20. John Robertson on February 5, 2023 at 7:19 am

    What a waste of an hour

  21. Amiens Arabellis on February 5, 2023 at 7:25 am

    What about dancing as a therapeutic intervention or research on dance exercise to increase participation?

  22. Rao Sensei on February 5, 2023 at 7:25 am

    You are wrong about yoga. I have seen old, old guys in my family smarter than you at ages of 70 and above. Yoga seems to get your brain going. Do you have a racist attitude towards yoga? If meditation has got proven benefits for the brains by the most brilliant of Americans, yoga will be equally good. It’s easy for fat, obese people and other lazy people and people who have never done any exercise. No grunting like all the other stupid exercises where you have to grunt like a PIG. Yoga is revolutionary…

  23. Joe Smith on February 5, 2023 at 7:26 am

    Real scientists say are willing to say ‘we don’t know’ when we don’t. As often as is needed. Amy Jak is a real scientist.

  24. David Cooper on February 5, 2023 at 7:26 am

    AS a long distance runner, I can attest how my brain feels when I do a high intensity (maximum heart rate >= 140 bits per minutes) run for 1 hour. After finishing my run, I feel very relaxed, my brain feels stimulated, I feel calm, my concentration is better, I think clear, I sleep better and deeper, and more.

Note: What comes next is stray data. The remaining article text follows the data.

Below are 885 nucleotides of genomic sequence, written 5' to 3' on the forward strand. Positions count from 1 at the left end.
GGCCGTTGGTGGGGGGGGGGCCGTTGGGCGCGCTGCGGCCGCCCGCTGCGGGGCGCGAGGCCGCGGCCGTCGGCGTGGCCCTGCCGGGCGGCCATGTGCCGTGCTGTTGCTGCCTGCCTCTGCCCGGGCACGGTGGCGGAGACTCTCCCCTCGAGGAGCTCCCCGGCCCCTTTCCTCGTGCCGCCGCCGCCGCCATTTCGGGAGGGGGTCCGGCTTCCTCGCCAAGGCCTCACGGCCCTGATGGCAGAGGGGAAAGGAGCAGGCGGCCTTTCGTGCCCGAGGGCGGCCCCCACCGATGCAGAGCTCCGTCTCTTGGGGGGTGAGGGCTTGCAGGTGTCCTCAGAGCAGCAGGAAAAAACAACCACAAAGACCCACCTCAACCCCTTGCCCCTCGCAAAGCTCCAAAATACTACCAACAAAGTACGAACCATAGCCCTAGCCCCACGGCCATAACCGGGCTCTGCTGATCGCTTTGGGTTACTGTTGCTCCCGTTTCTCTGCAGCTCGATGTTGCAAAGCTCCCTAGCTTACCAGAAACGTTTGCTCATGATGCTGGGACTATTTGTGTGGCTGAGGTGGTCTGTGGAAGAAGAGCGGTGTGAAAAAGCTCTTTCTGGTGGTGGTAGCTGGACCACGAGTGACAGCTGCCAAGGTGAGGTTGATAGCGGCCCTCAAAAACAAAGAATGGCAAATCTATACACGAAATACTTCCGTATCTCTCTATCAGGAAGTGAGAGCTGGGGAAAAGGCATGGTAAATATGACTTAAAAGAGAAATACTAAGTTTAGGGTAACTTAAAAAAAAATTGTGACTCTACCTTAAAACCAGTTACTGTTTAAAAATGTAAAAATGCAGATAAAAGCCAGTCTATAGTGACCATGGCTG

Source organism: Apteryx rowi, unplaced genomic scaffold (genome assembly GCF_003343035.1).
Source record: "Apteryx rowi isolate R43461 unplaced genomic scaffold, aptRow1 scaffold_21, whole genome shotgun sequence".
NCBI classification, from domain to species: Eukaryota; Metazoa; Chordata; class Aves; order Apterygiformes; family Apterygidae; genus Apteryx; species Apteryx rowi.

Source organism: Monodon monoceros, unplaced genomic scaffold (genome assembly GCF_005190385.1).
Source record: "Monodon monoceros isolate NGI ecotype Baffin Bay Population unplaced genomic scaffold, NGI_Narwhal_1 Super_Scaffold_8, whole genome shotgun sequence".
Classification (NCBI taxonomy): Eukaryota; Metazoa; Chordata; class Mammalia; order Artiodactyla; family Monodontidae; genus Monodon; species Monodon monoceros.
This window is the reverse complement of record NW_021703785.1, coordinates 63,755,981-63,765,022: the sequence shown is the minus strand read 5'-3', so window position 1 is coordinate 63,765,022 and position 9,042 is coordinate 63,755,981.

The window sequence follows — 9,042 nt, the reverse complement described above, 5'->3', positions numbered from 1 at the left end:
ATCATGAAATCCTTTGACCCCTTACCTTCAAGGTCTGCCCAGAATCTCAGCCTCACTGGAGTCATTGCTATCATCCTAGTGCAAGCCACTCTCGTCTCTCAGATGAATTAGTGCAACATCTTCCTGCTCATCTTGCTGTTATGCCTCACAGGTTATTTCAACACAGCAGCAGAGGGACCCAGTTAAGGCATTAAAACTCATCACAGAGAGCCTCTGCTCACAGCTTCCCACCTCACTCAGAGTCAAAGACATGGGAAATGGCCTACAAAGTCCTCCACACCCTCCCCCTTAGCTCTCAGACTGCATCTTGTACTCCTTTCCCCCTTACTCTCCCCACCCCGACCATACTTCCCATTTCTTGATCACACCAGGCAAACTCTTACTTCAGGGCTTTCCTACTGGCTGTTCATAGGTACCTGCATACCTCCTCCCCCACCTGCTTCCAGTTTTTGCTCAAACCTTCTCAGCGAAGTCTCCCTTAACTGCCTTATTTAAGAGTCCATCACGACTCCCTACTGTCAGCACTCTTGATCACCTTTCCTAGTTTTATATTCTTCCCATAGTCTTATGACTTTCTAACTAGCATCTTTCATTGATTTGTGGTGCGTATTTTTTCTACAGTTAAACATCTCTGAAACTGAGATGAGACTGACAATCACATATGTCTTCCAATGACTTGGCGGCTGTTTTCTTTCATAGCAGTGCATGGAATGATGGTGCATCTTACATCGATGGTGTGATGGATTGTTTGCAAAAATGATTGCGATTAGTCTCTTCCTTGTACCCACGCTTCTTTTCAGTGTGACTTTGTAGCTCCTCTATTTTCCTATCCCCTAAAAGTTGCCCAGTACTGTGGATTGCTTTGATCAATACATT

25. Mutant Tugboat on February 5, 2023 at 7:28 am

    I enjoyed the presentation and thought it was inciteful. I thought Dr. Amy did well presenting the information. She seemed to have a pleasant caring attitude and used a tone that kept you engaged.

  26. Meigs Glidewell on February 5, 2023 at 7:30 am

    Dr. Jak has interesting info here, worth knowing, though … um…. ya know… I found her kinda …um //hard to listen to because she definitely prepared her slides ahead of time, but um so she knew definitely kinda her info, and …. Whew! Gregor Mendel wrote of his astonishing discovery of the laws of heredity but no one noticed because his paper was tedious. So too with Jak’s talk. To mix a metaphor, this is an uphill listen.

  27. Martin Irving on February 5, 2023 at 7:31 am

    Why? Insulin sensitivity is increased. Similarly with fasting. Put the two together and there is synergistic power the medical establishment (pharmaceutical industry) can only dream of harnessing.
    (posted June 3, 2019)

  28. DOUGLAS WOOSLEY on February 5, 2023 at 7:33 am